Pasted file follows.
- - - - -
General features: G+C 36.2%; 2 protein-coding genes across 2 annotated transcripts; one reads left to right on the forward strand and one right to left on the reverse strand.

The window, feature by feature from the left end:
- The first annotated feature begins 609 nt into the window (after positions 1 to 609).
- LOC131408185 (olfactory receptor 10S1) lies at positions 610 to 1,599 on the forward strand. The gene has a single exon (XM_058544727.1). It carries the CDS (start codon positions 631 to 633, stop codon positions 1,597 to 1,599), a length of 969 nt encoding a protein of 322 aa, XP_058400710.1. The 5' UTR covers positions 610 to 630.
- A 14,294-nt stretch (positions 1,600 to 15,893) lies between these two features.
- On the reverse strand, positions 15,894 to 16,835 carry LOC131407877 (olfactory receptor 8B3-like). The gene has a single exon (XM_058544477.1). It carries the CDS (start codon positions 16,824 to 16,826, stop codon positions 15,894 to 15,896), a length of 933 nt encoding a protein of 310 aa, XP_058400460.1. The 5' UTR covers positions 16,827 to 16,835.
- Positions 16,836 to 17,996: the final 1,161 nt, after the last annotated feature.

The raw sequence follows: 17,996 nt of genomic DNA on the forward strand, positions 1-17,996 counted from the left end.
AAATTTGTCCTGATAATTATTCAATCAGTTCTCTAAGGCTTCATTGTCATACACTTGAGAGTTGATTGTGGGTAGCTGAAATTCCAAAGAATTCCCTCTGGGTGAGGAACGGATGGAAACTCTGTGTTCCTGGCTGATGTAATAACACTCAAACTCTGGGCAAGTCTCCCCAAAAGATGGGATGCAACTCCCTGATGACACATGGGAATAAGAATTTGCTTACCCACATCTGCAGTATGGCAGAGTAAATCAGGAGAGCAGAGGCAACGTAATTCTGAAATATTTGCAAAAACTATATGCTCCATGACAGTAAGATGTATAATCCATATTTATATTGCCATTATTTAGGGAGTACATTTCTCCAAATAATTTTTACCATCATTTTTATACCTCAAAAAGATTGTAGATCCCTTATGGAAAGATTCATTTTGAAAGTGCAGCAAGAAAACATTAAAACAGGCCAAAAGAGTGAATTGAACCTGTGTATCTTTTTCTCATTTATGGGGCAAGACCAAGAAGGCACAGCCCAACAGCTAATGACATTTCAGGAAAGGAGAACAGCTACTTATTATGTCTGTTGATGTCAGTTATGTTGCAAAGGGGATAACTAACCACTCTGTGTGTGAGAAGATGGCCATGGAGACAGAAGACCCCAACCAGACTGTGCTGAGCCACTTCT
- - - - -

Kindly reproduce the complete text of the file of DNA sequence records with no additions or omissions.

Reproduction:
General features: G+C 36.2%; 2 protein-coding genes across 2 annotated transcripts; one reads left to right on the forward strand and one right to left on the reverse strand.

The window, feature by feature from the left end:
- The first annotated feature begins 609 nt into the window (after positions 1 to 609).
- LOC131408185 (olfactory receptor 10S1) lies at positions 610 to 1,599 on the forward strand. The gene has a single exon (XM_058544727.1). It carries the CDS (start codon positions 631 to 633, stop codon positions 1,597 to 1,599), a length of 969 nt encoding a protein of 322 aa, XP_058400710.1. The 5' UTR covers positions 610 to 630.
- A 14,294-nt stretch (positions 1,600 to 15,893) lies between these two features.
- On the reverse strand, positions 15,894 to 16,835 carry LOC131407877 (olfactory receptor 8B3-like). The gene has a single exon (XM_058544477.1). It carries the CDS (start codon positions 16,824 to 16,826, stop codon positions 15,894 to 15,896), a length of 933 nt encoding a protein of 310 aa, XP_058400460.1. The 5' UTR covers positions 16,827 to 16,835.
- Positions 16,836 to 17,996: the final 1,161 nt, after the last annotated feature.

The raw sequence follows: 17,996 nt of genomic DNA on the forward strand, positions 1-17,996 counted from the left end.
AAATTTGTCCTGATAATTATTCAATCAGTTCTCTAAGGCTTCATTGTCATACACTTGAGAGTTGATTGTGGGTAGCTGAAATTCCAAAGAATTCCCTCTGGGTGAGGAACGGATGGAAACTCTGTGTTCCTGGCTGATGTAATAACACTCAAACTCTGGGCAAGTCTCCCCAAAAGATGGGATGCAACTCCCTGATGACACATGGGAATAAGAATTTGCTTACCCACATCTGCAGTATGGCAGAGTAAATCAGGAGAGCAGAGGCAACGTAATTCTGAAATATTTGCAAAAACTATATGCTCCATGACAGTAAGATGTATAATCCATATTTATATTGCCATTATTTAGGGAGTACATTTCTCCAAATAATTTTTACCATCATTTTTATACCTCAAAAAGATTGTAGATCCCTTATGGAAAGATTCATTTTGAAAGTGCAGCAAGAAAACATTAAAACAGGCCAAAAGAGTGAATTGAACCTGTGTATCTTTTTCTCATTTATGGGGCAAGACCAAGAAGGCACAGCCCAACAGCTAATGACATTTCAGGAAAGGAGAACAGCTACTTATTATGTCTGTTGATGTCAGTTATGTTGCAAAGGGGATAACTAACCACTCTGTGTGTGAGAAGATGGCCATGGAGACAGAAGACCCCAACCAGACTGTGCTGAGCCACTTCT